Home is supposed the be a safe place, but when a man forces his way into Lisa’s house taking her and her five-year-old daughter Anouk hostage, there’s no where to hide. In the coming days, Lisa will do just about anything to keep her daughter safe, but all the while she wonders why the only witness to her attack has not raised the alarm.

Translated by Michele Hutchison.

I listened to the audiobook narrated by Julia Binns and due to both the narration and the story itself, I flew through this book. Safe as Houses is such a compelling story, there’s no slow set-up, instead within the opening chapters Lisa’s home is invaded by a dangerous criminal. It’s fascinating to see how Lisa tries to relate to Kruger, the escaped criminal who has a twisted mind, in order to try and keep herself and her daughter safe. Numours times Lisa ponders how she would react if she didn’t have Anouk with her and this book truly shows the strength of a mother’s determination.

Kruger is a violent man and he sexually assaults and rapes Lisa, believing she’s interested in him and wants it. She shuts down and can’t say no as she’s terrified of what he might do if she puts up a fight. Those scenes are tough to read (or in my case listen to) and they really made my skin crawl.

The emotions of the different characters are fully realised, and they all act in believable ways. Even five-year-old Anouk is neither too mature for her age nor an inconvenience to the plot. She’s a child that on some level knows that things aren’t good as her mother is hit in front of her and they are forced to sleep in the basement, but she also still wants to do finger paints and play with her dolls. When there’s the more everyday moments between Lisa, Kruger and Anouk, having breakfast together, or watching the TV together, it makes everything feel even more unsettling and on a knifes edge.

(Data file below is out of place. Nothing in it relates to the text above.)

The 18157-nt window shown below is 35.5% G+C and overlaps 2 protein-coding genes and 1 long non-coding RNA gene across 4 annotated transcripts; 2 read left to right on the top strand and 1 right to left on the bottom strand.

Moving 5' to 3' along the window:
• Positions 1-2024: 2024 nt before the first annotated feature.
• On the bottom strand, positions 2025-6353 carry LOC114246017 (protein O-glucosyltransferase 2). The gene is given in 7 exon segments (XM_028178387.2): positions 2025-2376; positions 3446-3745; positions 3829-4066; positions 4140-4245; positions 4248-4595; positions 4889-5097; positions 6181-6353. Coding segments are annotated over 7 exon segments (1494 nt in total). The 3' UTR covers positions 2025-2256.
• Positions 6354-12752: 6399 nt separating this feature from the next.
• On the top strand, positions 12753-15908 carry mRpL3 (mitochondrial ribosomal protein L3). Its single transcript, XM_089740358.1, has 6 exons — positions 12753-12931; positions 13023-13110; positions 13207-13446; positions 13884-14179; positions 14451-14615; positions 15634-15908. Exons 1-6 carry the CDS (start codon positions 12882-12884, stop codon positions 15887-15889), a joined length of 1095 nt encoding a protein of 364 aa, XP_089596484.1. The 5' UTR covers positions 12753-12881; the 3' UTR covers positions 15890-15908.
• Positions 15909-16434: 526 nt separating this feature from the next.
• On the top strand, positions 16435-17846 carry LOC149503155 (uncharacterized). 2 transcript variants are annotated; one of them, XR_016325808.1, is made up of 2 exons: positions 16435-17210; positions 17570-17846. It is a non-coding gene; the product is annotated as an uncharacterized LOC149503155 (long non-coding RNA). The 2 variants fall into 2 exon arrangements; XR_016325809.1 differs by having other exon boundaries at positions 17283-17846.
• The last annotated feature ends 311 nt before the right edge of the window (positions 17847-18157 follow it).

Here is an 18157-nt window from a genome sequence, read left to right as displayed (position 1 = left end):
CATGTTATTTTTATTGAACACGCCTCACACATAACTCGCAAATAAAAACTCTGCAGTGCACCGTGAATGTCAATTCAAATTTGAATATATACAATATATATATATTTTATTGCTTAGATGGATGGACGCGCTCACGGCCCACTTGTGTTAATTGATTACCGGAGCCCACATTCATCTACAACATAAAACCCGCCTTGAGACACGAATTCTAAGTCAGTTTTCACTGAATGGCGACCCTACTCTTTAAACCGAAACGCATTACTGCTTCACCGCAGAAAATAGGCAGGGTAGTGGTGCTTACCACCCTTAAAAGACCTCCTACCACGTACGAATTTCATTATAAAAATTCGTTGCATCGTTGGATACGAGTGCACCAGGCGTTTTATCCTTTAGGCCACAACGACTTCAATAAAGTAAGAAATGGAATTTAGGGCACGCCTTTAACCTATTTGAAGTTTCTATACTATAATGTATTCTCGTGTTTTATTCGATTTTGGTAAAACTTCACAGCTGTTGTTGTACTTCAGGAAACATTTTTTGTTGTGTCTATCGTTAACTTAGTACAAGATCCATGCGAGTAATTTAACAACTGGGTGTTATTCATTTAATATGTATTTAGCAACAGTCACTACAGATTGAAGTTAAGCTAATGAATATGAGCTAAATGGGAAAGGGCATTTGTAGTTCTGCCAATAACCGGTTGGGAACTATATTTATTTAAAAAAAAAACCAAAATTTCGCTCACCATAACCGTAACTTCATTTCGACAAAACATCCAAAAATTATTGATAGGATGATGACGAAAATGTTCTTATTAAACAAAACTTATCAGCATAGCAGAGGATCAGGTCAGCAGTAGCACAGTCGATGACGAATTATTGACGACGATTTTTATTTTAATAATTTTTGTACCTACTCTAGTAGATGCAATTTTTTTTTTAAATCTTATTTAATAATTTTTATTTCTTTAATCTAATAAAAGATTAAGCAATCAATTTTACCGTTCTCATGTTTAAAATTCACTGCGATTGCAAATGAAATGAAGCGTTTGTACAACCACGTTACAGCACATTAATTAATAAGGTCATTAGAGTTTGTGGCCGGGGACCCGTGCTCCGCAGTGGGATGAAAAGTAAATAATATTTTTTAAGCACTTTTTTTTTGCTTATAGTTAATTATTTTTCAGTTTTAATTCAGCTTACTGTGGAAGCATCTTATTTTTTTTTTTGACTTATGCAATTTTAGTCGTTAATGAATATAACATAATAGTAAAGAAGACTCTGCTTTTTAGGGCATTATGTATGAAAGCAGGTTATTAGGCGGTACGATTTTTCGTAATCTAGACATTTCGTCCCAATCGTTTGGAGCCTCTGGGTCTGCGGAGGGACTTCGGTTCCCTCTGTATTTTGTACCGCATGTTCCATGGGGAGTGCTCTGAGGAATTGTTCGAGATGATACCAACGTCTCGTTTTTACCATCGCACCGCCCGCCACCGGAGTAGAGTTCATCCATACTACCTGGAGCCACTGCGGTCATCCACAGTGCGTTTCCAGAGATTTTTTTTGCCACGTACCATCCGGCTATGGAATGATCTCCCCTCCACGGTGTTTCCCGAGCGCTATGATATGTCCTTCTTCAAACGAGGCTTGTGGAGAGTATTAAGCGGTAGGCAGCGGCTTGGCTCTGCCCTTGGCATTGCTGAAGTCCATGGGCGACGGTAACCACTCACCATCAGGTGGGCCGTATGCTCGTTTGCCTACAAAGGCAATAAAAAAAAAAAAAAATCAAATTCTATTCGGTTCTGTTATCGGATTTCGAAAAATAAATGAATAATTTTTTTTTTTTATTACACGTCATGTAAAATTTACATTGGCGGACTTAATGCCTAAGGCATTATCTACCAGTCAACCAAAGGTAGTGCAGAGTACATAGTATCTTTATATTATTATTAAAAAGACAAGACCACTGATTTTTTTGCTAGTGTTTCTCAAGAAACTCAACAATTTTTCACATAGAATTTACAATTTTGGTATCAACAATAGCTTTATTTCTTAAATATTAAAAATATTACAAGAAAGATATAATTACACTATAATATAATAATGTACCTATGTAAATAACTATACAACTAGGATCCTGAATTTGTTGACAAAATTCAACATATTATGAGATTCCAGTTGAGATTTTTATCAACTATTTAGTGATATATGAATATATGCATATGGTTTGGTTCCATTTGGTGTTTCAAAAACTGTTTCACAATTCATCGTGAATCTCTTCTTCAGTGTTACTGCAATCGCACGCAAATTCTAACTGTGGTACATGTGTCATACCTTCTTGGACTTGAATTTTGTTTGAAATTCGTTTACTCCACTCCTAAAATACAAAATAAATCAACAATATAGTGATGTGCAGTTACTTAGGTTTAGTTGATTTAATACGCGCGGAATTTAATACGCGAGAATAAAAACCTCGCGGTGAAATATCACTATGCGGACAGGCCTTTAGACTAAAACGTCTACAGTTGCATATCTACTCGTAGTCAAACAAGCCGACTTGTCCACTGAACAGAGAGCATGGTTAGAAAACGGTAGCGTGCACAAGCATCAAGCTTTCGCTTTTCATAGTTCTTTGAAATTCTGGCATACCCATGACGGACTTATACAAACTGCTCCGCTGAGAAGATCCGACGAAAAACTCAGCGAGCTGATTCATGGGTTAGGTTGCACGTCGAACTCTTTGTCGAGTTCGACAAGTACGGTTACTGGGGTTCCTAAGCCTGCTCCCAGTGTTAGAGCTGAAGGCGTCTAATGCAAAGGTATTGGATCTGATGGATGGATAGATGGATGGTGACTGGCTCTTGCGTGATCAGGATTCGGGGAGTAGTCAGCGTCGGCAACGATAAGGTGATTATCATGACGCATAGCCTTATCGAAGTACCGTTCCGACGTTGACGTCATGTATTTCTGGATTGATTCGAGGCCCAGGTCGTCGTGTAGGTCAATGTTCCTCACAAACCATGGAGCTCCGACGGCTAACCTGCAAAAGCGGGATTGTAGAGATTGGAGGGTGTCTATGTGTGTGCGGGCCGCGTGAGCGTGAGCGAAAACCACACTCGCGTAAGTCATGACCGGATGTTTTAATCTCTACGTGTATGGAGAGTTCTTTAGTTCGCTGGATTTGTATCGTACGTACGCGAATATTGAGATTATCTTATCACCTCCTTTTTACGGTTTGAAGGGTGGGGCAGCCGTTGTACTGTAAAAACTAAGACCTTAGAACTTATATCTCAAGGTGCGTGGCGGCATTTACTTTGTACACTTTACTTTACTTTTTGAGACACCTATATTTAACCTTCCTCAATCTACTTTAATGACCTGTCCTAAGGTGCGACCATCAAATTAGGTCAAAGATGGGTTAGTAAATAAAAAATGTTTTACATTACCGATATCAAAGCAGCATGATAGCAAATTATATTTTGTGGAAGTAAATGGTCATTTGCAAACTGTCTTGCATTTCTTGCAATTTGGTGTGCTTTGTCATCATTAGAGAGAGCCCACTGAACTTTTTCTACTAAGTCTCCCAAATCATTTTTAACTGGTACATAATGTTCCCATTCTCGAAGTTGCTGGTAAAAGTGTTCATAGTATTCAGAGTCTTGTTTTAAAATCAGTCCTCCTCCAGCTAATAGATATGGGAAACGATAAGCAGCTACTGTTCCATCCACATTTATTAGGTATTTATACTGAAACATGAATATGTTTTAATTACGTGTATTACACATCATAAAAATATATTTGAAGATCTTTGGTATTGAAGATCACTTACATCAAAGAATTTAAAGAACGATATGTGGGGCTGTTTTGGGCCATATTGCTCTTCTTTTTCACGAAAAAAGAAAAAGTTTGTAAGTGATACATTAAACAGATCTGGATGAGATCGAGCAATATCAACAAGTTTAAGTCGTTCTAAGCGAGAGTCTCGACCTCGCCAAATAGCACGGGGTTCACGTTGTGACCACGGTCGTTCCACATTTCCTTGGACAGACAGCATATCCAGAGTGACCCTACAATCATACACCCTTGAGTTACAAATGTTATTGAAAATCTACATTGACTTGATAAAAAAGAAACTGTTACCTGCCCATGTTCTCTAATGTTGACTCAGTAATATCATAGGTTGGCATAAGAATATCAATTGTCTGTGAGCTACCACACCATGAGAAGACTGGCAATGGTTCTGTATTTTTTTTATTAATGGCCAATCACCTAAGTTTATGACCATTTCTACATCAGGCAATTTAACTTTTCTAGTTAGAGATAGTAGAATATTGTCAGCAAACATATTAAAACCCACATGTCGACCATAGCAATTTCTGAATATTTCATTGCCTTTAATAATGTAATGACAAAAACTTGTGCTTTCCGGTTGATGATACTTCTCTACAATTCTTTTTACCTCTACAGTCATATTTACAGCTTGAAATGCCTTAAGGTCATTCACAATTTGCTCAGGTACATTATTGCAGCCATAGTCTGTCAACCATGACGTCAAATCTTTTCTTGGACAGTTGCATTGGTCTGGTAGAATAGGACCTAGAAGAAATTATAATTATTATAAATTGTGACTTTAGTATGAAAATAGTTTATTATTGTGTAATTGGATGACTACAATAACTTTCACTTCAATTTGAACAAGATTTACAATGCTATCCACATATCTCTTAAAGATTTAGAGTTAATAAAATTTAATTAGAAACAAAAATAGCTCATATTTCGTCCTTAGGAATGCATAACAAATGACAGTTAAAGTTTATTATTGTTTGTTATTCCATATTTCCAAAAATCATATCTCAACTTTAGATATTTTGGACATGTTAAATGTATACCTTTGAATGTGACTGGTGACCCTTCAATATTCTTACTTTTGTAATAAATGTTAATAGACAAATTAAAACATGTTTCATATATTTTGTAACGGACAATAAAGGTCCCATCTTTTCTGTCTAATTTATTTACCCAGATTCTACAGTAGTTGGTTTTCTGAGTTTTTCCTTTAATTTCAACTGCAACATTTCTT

Safe as Houses is an incredibly fast-paced story so it’s unfortunate that while the conclusion is thrilling, it also comes to an abrupt stop. It’s the sort of ending where I wish there was an epilogue so you could see how the characters are coping because they went through such horrendous things in order to survive. I just wanted a little more from the conclusion after enjoying the rest of the novel.

Safe as Houses is a gripping thriller that’s often tense and scary. It’s a proper page-turner though not necessarily a thriller that will stick in my mind for a long time. Still, it was a strangely enjoyable read. 4/5.

REVIEW: Life (2017)

When a team of scientists aboard the International Space Station are examining the first samples from Mars, they discover a rapidly evolving life form that not only threatens their lives, but all life on Earth.

A lot of comparisons can be made between Life and the original claustrophobic-space-horror-film Alien, but that doesn’t mean Life doesn’t do a good job with that template, and it offers its own spin of certain elements.

The first half of Life is more of the philosophical and scientific side of things as you get to know the basics about the crew and what they are trying to achieve with this life form they are studying. While the second half is more action-packed as naturally when the creature escapes, things get increasingly worse and the intensity never really lets up. It’s interesting how to begin with there is humour in this film, most of it coming from Ryan Reynolds’s character, but as soon as the danger is realised, the tension jumps up a notch and all characters are suddenly a lot more serious.

The camera work and editing make every tunnel and compartment of the ISS feel deadly. As the creature grows smarter and reactionary towards the humans onboard it becomes a bit of a cat and mouse chase around the space station as the crew attempt to contact Earth and stay alive. The dangers are real as members of the crew get injured or die in increasingly gruesome ways and it really is a battle as the creature and the humans onboard have a lot of the same basic needs.

Life is a tense, claustrophobic space horror that leaves you on the edge of your seat, but its dark undertone gets more and more prominent as the film progresses, leaving you drained by the time the credits begin to roll. 4/5.